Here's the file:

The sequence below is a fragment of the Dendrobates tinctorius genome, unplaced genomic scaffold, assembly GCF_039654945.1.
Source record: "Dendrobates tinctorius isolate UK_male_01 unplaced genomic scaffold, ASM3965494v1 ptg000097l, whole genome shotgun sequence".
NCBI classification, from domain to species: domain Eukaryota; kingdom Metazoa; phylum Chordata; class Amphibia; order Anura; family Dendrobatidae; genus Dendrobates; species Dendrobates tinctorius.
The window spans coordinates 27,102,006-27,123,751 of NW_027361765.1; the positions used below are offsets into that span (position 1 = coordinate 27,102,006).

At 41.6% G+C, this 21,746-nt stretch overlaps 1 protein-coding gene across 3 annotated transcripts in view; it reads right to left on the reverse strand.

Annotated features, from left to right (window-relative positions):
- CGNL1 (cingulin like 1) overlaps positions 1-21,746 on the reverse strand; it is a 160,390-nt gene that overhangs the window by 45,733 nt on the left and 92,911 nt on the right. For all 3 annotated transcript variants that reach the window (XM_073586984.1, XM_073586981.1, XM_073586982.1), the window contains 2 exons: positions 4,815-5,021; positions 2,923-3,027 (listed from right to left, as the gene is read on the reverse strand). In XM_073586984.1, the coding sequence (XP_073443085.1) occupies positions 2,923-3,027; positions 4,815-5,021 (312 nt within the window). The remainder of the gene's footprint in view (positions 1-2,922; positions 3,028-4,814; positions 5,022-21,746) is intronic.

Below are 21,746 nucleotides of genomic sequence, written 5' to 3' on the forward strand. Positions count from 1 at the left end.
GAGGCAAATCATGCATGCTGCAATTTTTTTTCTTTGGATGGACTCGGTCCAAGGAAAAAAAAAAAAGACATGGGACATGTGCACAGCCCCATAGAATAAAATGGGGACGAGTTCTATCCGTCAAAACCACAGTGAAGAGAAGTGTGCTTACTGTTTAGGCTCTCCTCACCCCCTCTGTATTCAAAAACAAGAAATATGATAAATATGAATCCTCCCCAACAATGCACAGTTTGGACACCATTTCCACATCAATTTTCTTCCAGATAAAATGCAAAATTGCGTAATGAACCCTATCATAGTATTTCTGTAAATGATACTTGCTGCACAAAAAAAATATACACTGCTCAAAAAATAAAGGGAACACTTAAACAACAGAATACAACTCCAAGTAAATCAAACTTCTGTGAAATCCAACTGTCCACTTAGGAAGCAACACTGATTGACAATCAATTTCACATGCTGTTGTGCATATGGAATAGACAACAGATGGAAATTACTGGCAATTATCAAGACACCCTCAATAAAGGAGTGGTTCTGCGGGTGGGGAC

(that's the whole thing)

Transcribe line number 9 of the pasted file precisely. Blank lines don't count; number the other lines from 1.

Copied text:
GAGGCAAATCATGCATGCTGCAATTTTTTTTCTTTGGATGGACTCGGTCCAAGGAAAAAAAAAAAAGACATGGGACATGTGCACAGCCCCATAGAATAAAATGGGGACGAGTTCTATCCGTCAAAACCACAGTGAAGAGAAGTGTGCTTACTGTTTAGGCTCTCCTCACCCCCTCTGTATTCAAAAACAAGAAATATGATAAATATGAATCCTCCCCAACAATGCACAGTTTGGACACCATTTCCACATCAATTTTCTTCCAGATAAAATGCAAAATTGCGTAATGAACCCTATCATAGTATTTCTGTAAATGATACTTGCTGCACAAAAAAAATATACACTGCTCAAAAAATAAAGGGAACACTTAAACAACAGAATACAACTCCAAGTAAATCAAACTTCTGTGAAATCCAACTGTCCACTTAGGAAGCAACACTGATTGACAATCAATTTCACATGCTGTTGTGCATATGGAATAGACAACAGATGGAAATTACTGGCAATTATCAAGACACCCTCAATAAAGGAGTGGTTCTGCGGGTGGGGAC